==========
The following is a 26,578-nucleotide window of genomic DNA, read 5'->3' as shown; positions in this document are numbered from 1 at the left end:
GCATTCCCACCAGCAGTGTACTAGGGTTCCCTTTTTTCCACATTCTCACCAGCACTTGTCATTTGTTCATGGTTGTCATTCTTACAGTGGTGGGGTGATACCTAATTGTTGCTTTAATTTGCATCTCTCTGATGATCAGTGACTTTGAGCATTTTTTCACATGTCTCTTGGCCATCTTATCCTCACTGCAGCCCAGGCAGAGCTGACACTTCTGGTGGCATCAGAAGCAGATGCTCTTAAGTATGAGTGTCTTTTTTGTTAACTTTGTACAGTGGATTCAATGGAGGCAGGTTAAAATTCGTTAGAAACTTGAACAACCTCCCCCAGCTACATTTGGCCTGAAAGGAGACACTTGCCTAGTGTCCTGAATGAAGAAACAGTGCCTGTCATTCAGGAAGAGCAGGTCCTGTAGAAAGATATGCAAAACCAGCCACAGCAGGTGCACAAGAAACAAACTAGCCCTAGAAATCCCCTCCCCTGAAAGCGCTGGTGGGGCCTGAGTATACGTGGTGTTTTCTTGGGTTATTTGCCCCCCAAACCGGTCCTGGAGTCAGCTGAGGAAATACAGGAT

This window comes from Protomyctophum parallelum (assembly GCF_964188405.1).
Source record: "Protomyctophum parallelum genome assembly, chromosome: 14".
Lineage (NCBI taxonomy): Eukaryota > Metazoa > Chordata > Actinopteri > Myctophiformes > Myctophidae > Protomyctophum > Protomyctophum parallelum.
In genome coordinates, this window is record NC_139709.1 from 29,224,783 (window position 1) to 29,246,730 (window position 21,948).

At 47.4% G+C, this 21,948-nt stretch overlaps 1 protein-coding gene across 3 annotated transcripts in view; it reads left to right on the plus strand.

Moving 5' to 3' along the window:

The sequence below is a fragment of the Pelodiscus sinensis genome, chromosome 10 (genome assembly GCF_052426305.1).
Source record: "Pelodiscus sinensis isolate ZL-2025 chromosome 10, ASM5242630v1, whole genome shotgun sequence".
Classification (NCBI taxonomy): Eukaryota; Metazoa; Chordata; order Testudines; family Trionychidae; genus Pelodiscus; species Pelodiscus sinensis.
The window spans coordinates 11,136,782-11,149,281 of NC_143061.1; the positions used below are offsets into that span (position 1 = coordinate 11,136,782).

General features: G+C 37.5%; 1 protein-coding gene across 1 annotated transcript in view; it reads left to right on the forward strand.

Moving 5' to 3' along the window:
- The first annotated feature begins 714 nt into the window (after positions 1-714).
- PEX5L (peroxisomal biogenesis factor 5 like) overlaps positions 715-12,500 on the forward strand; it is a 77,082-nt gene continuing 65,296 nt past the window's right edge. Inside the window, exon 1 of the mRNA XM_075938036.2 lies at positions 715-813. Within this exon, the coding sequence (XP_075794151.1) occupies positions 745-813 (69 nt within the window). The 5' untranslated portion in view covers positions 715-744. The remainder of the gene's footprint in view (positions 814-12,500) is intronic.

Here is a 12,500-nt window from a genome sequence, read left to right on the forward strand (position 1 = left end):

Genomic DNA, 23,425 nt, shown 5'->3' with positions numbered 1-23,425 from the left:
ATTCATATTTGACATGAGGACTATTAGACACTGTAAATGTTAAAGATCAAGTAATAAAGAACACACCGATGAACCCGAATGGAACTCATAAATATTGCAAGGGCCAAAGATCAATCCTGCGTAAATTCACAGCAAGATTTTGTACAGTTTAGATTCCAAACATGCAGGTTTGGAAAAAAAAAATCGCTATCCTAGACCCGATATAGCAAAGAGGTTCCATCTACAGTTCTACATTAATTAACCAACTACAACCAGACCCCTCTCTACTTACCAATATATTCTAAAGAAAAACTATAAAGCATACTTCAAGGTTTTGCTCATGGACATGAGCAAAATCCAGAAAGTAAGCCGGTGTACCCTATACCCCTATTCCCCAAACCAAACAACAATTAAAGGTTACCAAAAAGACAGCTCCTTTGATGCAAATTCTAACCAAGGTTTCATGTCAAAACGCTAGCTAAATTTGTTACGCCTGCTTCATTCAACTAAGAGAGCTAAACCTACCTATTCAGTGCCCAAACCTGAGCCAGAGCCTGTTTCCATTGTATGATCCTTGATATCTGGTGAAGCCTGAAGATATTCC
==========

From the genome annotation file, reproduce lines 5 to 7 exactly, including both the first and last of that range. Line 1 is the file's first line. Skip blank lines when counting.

Lineage (NCBI taxonomy): Eukaryota > Metazoa > Chordata > Actinopteri > Myctophiformes > Myctophidae > Protomyctophum > Protomyctophum parallelum.
In genome coordinates, this window is record NC_139709.1 from 29,224,783 (window position 1) to 29,246,730 (window position 21,948).

At 47.4% G+C, this 21,948-nt stretch overlaps 1 protein-coding gene across 3 annotated transcripts in view; it reads left to right on the plus strand.